My view of where future farmers will come from is quite different from
My husband and I have farmed for about 20 years, never quite conventional
farmers more like lunatic fringe. We have known a lot of conventional
family farmers and have seen some of them evolve into sustainable or
organic farmers. We have also known and been friends with the "new
"farmers, those that have chosen to farm but were not really raised on a
farm or even in a rural area. In fact my husband is from a century farm
and I was raised in the 5 acre suburbs, but I always knew I was to be a
We have recently started bottling our organic milk and selling it in a
metropolitan area. So after 20 years we have moved from intensive
grazing on our dairy to not only being graziers but being organic and
adding value as well.
I believe the future family farmers will be four major groups, depending
on how you define "family farmers". These groups being: traditional
farmers that have evolved into direct marketers or value-adders or both;
"new" farmers that are innovative but not terribly tied to the land;
contract growers that really are surfs on their own farms for some large
corporation; and large conventional farmers.
1) The strongest or toughest of these will be the farmers that
have evolved or young farmers with traditional backgrounds that are
drawn to sustainable farming as the only alternative they and the land
can live with. These are the people who are committed to farming and
will work their butts off because they can see no other meaningful use
for their lives that can provide comparable satisfaction. These people
know how to work and we are talking 80 hours a week as being nothing
unusual. Some will evolve because they realize it is the right direction
for them and others will be forced by finances to change or get out.
2) The "new" farmers will be around, from my experience about 5
years before they realize they don't have the skills, money, commitment
or whatever it does take to hang in there. They will add much depth and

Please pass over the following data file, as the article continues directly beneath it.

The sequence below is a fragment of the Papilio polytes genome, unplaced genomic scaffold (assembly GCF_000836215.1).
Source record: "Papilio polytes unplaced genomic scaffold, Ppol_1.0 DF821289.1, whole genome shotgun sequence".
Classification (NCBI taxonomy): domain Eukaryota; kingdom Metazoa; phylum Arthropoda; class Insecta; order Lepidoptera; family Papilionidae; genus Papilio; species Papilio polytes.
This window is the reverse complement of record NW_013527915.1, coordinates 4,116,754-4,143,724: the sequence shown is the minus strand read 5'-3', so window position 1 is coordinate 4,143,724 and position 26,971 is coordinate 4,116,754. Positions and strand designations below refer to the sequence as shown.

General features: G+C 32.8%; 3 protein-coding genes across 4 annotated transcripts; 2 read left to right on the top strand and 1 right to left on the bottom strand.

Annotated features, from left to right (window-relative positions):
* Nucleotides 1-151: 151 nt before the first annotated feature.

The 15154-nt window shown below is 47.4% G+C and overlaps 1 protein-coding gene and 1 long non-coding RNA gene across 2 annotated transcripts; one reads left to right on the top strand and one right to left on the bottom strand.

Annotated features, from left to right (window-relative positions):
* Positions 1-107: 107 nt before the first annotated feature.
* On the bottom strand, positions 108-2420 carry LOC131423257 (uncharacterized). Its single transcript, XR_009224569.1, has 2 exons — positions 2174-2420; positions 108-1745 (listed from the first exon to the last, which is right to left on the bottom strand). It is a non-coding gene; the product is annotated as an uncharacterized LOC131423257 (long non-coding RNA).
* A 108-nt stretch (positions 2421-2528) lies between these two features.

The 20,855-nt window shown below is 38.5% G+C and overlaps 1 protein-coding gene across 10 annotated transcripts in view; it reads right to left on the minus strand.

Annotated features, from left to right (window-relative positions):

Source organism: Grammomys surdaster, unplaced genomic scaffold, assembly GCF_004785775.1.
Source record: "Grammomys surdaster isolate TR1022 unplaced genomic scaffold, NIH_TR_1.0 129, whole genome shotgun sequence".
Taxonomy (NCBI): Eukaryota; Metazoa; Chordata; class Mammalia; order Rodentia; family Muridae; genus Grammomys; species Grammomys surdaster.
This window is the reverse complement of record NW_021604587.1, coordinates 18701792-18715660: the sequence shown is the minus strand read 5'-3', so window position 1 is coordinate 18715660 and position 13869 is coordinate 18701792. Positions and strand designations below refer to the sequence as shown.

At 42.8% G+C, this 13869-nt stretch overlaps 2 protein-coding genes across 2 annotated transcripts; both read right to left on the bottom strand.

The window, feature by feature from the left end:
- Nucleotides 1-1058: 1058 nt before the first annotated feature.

bring a lot of diversity to the farming community but in the end they
really aren't committed to the land and will move on to greener pastures
in other career areas. These are the ones that want to farm, have a lot
to offer the ag community but really don't want to sacrifice too much.
3) The contract growers will survive on their farms but most of
their freedom will have been taken from them in exchange for security. I
don't have a clue how large this group will be but I doubt there will be
very many "happy campers" among them.
4) Large conventional farmers will still be around. There seems
to be no limit in size for these guys and yet they truly are family owned
and managed farms. How many dairy cows can one farmer deal with? Ten ,
twenty or maybe even thirty thousand. Its not for me but they are
expanding every day with the only limits in sight being laws governing
total numbers of animals per acre and "safe" manure disposal.
Sadly, I don't see a lot of farmers able or willing to be direct
marketers or value-adders or a lot of "new" farmers with the resources
and desire to make a go of it. I would like to see lots of sustainable
and organic farmers for the good of the land and future generations.
I think if we really want to have lots of family farmers we would have to
impose some type of quota system guaranteeing good prices for specific
amounts of commodity with any overage selling at much lower market
prices. Something similar to the dairy quotas in Canada with all the
pros and cons inherent to a quota system. It boils down to: Are we
willing to trade our freedom and independence for security?
How far are we willing to go to preserve the family farm?
Green Hills Harvest
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